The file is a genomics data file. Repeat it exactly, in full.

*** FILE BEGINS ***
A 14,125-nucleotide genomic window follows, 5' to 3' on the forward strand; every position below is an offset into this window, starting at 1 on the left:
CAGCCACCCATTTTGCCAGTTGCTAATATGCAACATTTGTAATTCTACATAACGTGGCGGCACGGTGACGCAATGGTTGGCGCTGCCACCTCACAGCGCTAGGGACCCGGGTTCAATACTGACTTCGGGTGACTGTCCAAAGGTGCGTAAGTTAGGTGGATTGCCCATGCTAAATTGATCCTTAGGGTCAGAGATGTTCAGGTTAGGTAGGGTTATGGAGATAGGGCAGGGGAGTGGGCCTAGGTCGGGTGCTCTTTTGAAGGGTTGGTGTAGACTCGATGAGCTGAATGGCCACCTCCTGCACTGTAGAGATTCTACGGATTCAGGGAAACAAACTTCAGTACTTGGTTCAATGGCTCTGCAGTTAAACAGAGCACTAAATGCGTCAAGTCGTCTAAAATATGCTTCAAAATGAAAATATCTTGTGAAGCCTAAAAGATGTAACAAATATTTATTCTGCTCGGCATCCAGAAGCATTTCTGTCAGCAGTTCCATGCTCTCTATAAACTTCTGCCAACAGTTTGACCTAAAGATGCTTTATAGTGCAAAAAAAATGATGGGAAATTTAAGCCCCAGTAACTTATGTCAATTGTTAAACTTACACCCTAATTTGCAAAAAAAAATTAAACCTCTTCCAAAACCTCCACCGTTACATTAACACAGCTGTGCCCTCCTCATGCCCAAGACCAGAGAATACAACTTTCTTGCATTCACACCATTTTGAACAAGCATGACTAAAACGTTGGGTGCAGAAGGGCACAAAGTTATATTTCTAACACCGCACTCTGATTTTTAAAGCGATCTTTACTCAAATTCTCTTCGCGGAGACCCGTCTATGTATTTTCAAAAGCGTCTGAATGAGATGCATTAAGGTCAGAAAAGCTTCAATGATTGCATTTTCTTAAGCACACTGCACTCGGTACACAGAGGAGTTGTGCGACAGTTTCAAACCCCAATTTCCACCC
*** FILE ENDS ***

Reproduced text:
A 14,125-nucleotide genomic window follows, 5' to 3' on the forward strand; every position below is an offset into this window, starting at 1 on the left:
CAGCCACCCATTTTGCCAGTTGCTAATATGCAACATTTGTAATTCTACATAACGTGGCGGCACGGTGACGCAATGGTTGGCGCTGCCACCTCACAGCGCTAGGGACCCGGGTTCAATACTGACTTCGGGTGACTGTCCAAAGGTGCGTAAGTTAGGTGGATTGCCCATGCTAAATTGATCCTTAGGGTCAGAGATGTTCAGGTTAGGTAGGGTTATGGAGATAGGGCAGGGGAGTGGGCCTAGGTCGGGTGCTCTTTTGAAGGGTTGGTGTAGACTCGATGAGCTGAATGGCCACCTCCTGCACTGTAGAGATTCTACGGATTCAGGGAAACAAACTTCAGTACTTGGTTCAATGGCTCTGCAGTTAAACAGAGCACTAAATGCGTCAAGTCGTCTAAAATATGCTTCAAAATGAAAATATCTTGTGAAGCCTAAAAGATGTAACAAATATTTATTCTGCTCGGCATCCAGAAGCATTTCTGTCAGCAGTTCCATGCTCTCTATAAACTTCTGCCAACAGTTTGACCTAAAGATGCTTTATAGTGCAAAAAAAATGATGGGAAATTTAAGCCCCAGTAACTTATGTCAATTGTTAAACTTACACCCTAATTTGCAAAAAAAAATTAAACCTCTTCCAAAACCTCCACCGTTACATTAACACAGCTGTGCCCTCCTCATGCCCAAGACCAGAGAATACAACTTTCTTGCATTCACACCATTTTGAACAAGCATGACTAAAACGTTGGGTGCAGAAGGGCACAAAGTTATATTTCTAACACCGCACTCTGATTTTTAAAGCGATCTTTACTCAAATTCTCTTCGCGGAGACCCGTCTATGTATTTTCAAAAGCGTCTGAATGAGATGCATTAAGGTCAGAAAAGCTTCAATGATTGCATTTTCTTAAGCACACTGCACTCGGTACACAGAGGAGTTGTGCGACAGTTTCAAACCCCAATTTCCACCC